Rungs down to huashan plank walkSo, maybe the harness was for the best! It certainly gave us the freedom to have a little fun (more of which later…) And because we were the first there, we had the entire Plank Walk to ourselves! We spent about 20 minutes traversing slowly around the cliff face, alone with the spectacular view, and each other. We took so long that other people started to arrive; on the way back we had to pass several tourists, a particularly scary experience involving one party unclipping their safety straps while the other squeezes around them…

Huashan Plank WalkRoo on plank walk rocks

Hua shan plank walk

Ever felt like you were flying?

And then, the excitement was done. There were of course a vast number of stairs still to climb, as we hiked the circuit between the peaks – another 8km in total, that took us over four hours. Some of it was crazy-steep, some utterly-ridiculously steep. And then there were some…

Hua Shan Steep Stairs

Climbing Hua ShanSteep Steps on Hua ShanUnsurprisingly, I climbed this last one a few times too! I just can’t help myself. There’s a video of it HERE, if you’re interested (it’s the one that’s been floating around on Facebook). It wasn’t too difficult; a tiny old Chinese woman did it just after I’d finished. But, um, let’s pretend I didn’t say that. Yes, hero-type-stuff, this climb was… :0)

We were on the way down now, and I couldn’t help noticing the ongoing Disneyfication of the place that had bothered me on the way up. We watched a gang of workmen with hammers chipping the ancient stone steps into gravel – while another gang set the formwork to pour concrete replacements! I think the plan is, by 2015, to turn the entire mountain into a multi-storey car park…

Huashan repairs

“Hey, if we smash these crappy old steps into gravel, we can use it in the concrete for the new ones!”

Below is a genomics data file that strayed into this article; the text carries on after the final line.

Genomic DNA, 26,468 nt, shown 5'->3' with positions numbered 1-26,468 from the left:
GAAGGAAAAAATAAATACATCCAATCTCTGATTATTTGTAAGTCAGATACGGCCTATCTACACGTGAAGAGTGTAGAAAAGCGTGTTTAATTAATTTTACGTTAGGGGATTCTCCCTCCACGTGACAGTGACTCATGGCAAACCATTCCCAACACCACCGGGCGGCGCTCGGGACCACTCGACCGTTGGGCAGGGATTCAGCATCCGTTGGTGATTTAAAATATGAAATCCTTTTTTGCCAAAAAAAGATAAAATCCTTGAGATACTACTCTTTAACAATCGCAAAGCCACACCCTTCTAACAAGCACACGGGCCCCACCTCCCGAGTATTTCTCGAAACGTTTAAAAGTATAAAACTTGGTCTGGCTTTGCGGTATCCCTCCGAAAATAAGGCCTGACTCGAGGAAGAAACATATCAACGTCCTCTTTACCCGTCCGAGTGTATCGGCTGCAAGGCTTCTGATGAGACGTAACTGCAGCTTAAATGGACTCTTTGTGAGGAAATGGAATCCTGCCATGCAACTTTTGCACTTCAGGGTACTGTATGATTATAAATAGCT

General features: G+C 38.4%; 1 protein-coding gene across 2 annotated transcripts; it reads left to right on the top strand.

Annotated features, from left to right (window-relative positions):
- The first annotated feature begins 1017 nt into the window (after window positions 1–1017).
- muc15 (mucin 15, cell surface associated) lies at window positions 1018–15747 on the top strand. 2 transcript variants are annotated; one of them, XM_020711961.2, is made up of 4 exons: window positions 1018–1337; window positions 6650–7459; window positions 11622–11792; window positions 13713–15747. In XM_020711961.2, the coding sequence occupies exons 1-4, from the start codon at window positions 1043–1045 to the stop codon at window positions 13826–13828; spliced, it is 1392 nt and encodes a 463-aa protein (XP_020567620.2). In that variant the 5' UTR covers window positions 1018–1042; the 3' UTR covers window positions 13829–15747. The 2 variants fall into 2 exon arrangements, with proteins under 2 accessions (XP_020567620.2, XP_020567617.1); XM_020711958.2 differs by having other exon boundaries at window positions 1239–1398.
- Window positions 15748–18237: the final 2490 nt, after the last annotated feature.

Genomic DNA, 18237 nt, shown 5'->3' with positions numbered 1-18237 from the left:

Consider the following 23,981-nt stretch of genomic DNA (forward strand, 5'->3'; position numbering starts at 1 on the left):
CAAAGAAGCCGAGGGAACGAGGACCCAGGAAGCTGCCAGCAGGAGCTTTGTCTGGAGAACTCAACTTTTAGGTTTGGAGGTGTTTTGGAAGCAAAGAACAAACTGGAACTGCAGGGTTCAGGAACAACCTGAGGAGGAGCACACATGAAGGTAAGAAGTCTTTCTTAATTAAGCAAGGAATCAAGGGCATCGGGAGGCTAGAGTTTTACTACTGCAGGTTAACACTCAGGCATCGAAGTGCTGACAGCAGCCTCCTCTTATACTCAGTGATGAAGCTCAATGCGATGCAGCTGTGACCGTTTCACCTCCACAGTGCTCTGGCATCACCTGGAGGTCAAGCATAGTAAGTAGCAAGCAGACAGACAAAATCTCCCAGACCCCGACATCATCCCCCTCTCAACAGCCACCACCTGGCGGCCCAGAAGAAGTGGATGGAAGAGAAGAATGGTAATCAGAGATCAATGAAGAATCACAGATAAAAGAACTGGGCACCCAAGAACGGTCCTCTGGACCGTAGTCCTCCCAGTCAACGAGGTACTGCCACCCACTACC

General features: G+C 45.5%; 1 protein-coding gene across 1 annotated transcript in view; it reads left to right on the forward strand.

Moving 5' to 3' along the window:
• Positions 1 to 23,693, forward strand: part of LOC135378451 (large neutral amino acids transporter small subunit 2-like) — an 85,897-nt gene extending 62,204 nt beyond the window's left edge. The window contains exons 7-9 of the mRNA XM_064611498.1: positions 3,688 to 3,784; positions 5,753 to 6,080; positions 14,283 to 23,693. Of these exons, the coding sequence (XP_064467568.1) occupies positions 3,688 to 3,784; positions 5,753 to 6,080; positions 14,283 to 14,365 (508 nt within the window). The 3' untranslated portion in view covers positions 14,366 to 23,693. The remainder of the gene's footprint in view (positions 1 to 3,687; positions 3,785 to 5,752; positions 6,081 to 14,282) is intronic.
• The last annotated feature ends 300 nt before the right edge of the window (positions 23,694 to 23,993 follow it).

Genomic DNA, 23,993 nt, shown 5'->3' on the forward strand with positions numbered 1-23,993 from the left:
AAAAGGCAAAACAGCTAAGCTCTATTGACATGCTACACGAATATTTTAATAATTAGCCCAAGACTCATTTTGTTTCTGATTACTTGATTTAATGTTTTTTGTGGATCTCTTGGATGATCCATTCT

Far more interesting – and amazing – was the labour they were using to facilitate their ‘repairs’. We passed porters on the way up – carrying everything from huge granite blocks, to vast lengths of metal reinforcing bars – on their shoulders! Having climbed the Soldiers Path yesterday, I could hardly believe these guys were doing it for a living – presumably several times a day – with at least thirty kilos of stone on their backs! Incredible.

Huashan PorterHuashan PorterFinally… at long, long last… we were done. Utterly spent! We’d never planned to hike all the way back down, as it would only be torturing ourselves to cover the same ground; instead we shelled out $15 each, to enjoy the view from the cable cars.

Cable Car view Huashan

As we follow the other cars down, you can just see some of the Soldier’s Path below us!

And of course, the bus ride back to Xi’an was fraught with the usual problems. Such as when the driver kicked us out at a random bus stop on the edge of the city, leaving us lost yet again…

But I won’t bore you with details. Instead, here it is – the video from the dreaded Plank Walk… with a twist! Enjoy!

(And please, let me know what you think in the comments!)